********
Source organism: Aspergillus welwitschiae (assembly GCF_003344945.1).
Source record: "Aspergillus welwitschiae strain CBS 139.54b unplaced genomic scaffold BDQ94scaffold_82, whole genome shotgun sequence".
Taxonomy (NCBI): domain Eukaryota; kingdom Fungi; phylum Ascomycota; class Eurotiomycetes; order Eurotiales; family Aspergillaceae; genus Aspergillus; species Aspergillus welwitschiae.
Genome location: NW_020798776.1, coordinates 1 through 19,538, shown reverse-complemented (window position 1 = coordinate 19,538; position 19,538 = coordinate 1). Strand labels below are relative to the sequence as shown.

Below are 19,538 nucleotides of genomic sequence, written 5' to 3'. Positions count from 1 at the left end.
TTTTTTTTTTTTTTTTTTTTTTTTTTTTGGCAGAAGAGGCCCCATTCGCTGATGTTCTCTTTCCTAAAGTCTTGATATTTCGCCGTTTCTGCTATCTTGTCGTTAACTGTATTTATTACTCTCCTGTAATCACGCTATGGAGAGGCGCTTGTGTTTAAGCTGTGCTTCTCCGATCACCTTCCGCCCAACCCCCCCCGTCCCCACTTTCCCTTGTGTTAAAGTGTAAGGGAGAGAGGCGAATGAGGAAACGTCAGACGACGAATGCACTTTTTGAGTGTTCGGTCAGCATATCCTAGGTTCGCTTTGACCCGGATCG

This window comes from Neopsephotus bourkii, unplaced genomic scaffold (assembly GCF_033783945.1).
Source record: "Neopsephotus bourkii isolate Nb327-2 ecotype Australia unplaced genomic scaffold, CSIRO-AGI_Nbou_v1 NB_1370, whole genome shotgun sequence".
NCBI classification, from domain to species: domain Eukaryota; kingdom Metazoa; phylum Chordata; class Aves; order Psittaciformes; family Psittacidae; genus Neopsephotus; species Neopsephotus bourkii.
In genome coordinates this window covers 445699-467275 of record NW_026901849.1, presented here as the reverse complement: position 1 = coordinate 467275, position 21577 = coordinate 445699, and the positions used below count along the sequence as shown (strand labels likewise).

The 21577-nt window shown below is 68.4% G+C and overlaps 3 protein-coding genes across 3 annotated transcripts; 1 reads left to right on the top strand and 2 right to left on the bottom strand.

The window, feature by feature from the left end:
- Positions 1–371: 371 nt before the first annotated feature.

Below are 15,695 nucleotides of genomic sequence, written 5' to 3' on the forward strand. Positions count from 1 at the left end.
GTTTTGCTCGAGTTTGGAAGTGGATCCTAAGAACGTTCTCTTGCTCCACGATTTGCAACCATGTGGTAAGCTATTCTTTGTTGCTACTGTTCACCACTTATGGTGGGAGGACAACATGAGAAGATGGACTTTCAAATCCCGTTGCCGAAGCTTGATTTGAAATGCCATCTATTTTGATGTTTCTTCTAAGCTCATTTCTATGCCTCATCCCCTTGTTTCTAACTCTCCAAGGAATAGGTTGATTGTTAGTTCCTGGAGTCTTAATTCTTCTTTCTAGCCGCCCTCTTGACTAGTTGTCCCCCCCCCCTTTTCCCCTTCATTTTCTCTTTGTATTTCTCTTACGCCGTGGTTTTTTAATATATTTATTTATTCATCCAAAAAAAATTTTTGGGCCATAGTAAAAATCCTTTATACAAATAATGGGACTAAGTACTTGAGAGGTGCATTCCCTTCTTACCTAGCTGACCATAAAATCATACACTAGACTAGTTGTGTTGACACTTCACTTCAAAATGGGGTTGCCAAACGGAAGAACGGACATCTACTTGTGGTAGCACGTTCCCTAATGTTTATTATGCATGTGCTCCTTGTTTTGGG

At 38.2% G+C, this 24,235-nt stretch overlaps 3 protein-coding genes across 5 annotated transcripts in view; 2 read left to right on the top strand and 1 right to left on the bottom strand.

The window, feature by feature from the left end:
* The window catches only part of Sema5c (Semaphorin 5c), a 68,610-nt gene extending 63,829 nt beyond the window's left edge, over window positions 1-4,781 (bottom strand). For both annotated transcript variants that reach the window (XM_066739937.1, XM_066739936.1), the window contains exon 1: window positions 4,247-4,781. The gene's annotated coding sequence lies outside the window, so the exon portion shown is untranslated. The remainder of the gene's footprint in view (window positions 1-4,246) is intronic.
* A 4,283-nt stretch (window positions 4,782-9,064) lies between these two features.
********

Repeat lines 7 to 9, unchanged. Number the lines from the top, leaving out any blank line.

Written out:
This window comes from Neopsephotus bourkii, unplaced genomic scaffold (assembly GCF_033783945.1).
Source record: "Neopsephotus bourkii isolate Nb327-2 ecotype Australia unplaced genomic scaffold, CSIRO-AGI_Nbou_v1 NB_1370, whole genome shotgun sequence".
NCBI classification, from domain to species: domain Eukaryota; kingdom Metazoa; phylum Chordata; class Aves; order Psittaciformes; family Psittacidae; genus Neopsephotus; species Neopsephotus bourkii.